When my grandmother was a teenager, on Sundays, she used to have so much fun going to Piazza D’Armi (Torino, Italy) to watch these guys:
And some years later, as an adult, she witnessed this:
Remember when it used to cost an arm and a leg to make an international phone call? It used to be, maybe, a once-a-month event, and all the family on both ends would gather around to be able to say hi to your loved ones at an established day and time.
Then we had Skype. Free calls over the internet. Video, too, if you had a webcam, that is. And still, it had to be at an established day and time agreed upon over email.
Now we can see our loved ones with the touch of a button, anytime, from anywhere, for free.
Is it the same as seeing them in person? Of course not, but thank God, we have this new technology.
Can you imagine going through Covid-19 without the internet? Without WhatsApp, Facebook, Zoom, just to name a few platforms that are keeping us connected every day.
I know many people that cannot stand technology. Some hate social media. I even know of some people who still have a flip phone. Every single thing in life has positive and negative aspects. Nothing is perfect, and each and every one of us has different opinions.
“The most profound technologies are those that disappear. They weave themselves into the fabric of everyday life until they are indistinguishable from it”. Mark Wiser, Chief Technologist at Xerox PARC in the 1990s.
Think of computers, or, if we step back in time a little, all the appliances we have in our homes, from the refrigerator to washer and dryer, from AC to the microwave oven. Oh, and now we can talk to them, by the way. These are all things that “weaved themselves into the fabric of everyday life” – they are no longer special, they are normal. For our children, a smartphone is not a smartphone, it’s just a phone!
What fascinates me about new technologies is not the new technology itself, but to know that if it was given to the general public, it means that at some levels, it is already considered obsolete.
Why am I talking about all this? Because what we call “Progress” can be seen as good or bad, negative or positive, certainly not perfect, but only one thing is for sure: it’s inevitable!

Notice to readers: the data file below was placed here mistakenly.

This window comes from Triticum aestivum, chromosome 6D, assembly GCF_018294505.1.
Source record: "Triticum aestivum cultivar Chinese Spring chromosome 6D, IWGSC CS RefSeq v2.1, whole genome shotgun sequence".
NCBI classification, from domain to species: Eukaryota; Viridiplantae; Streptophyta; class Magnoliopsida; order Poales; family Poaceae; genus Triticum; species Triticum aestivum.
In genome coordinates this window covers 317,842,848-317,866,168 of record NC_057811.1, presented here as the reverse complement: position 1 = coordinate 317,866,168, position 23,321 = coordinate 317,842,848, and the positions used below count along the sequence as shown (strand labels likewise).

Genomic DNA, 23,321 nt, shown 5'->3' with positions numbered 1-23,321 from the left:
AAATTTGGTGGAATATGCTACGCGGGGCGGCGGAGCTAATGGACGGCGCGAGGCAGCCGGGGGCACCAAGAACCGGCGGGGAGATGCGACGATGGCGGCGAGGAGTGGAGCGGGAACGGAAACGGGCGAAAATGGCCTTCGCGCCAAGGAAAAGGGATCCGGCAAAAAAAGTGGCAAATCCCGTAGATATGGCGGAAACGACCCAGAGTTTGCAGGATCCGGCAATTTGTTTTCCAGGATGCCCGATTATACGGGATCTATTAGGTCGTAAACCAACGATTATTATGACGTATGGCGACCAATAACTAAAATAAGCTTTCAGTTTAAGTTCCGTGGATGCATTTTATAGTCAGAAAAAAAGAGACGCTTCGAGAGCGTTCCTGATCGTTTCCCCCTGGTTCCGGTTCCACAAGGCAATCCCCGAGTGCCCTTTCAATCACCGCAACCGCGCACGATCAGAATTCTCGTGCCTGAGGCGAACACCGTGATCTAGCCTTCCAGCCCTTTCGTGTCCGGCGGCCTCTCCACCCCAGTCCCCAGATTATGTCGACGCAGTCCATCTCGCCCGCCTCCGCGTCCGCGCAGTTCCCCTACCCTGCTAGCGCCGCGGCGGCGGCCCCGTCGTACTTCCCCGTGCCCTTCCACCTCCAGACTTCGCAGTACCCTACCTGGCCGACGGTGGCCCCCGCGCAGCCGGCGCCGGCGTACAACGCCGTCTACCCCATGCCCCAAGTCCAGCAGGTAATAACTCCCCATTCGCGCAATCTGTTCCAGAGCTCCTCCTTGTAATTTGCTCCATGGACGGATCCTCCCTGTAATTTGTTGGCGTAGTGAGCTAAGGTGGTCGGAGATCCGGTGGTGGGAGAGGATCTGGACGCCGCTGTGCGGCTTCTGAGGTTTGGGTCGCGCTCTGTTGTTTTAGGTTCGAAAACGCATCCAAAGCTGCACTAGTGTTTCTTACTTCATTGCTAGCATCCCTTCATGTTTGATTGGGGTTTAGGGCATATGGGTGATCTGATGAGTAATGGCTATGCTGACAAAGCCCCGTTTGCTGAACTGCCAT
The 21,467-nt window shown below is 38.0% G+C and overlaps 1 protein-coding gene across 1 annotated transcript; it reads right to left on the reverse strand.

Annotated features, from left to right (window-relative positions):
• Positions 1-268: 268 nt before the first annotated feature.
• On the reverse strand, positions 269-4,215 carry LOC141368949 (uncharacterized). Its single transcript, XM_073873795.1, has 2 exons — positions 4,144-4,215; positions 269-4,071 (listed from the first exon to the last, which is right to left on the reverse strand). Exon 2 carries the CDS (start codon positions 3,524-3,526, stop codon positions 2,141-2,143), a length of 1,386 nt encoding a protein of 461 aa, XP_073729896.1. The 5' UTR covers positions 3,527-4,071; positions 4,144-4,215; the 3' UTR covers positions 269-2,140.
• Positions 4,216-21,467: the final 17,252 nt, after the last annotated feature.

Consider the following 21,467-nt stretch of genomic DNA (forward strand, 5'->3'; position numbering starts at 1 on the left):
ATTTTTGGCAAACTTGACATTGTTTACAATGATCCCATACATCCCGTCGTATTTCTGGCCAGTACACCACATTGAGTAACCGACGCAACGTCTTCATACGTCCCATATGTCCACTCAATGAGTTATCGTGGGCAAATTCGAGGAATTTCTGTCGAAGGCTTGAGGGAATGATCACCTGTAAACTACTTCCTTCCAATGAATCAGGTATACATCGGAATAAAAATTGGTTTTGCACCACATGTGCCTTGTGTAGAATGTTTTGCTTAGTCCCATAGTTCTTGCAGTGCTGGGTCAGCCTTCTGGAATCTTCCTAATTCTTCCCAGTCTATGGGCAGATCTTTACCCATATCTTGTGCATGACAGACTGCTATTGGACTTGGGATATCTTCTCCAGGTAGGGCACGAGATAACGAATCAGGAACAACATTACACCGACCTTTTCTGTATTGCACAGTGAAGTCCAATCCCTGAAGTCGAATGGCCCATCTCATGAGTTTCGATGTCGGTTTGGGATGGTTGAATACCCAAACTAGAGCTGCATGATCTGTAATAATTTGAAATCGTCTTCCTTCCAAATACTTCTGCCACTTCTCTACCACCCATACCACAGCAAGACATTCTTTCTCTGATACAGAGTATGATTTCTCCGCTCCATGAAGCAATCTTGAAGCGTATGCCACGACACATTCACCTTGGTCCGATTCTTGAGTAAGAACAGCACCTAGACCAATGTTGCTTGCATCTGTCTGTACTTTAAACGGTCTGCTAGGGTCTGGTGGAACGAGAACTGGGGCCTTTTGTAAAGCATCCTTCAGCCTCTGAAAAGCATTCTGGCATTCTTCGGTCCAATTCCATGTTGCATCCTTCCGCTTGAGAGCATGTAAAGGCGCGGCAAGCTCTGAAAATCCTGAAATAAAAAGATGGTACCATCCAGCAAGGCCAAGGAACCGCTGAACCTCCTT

Whether you like it or not, whether you want to stand your ground and fight to keep things as they are, the future is inevitable. And if you are not open to change (that’s another thing that is a constant in life, ergo, inevitable!), you are going to be left behind.
Please take the time to watch this video. It explains it beautifully.
“Science fiction is becoming science fact.”
No doubt about it.
So we need to “learn to collaborate with the inevitable,” (my mom used to tell me this all the time) which is to say not to become a victim of change but to own it, to take it into your own hands and use it to your advantage, to your progress. Trying to fight it is a waste of time and energy.
5G is yet another thing that has many negative as well as positive aspects, and regardless of how we feel about it, it is here to stay. So, let’s focus on the positive: connectivity issues are about to be a thing of the past.
With all that being said, remote interpreting is the future of our industry. Whether you like it or not.
Here’s another excellent quote “Interpreters will never be replaced by technology, they will be replaced by interpreters who use technology,” Bill Woods (Pioneer of Interpreting technologies).
VRI (Video Remote Interpretation) can now be 3-way or more. RSI (Remote Simultaneous Interpretation) maybe still have a few little technicalities to work around, but this opens the doors to a human-only trait that cannot be replaced: creativity. So with a bit of creativity, remote team interpreting can happen, actually it is happening, even without being in the same booth.
By the way, soon we will all be holograms, so more than likely, there will be a booth in conferences held in Virtual Reality settings.
Instead of driving fellow interpreters to self-sabotage, instead of trying to hang on to the past, today, especially during this crisis, the leaders in our industry have the duty of helping fellow interpreters to lean to collaborate with the inevitable.
The key to it is to either work with direct clients or with agencies ran by us interpreters such as inLingo.
Now my question to you is: Do you still have a flip phone?
Italian Interpreter, founder of inLingo, a Remote Interpretation company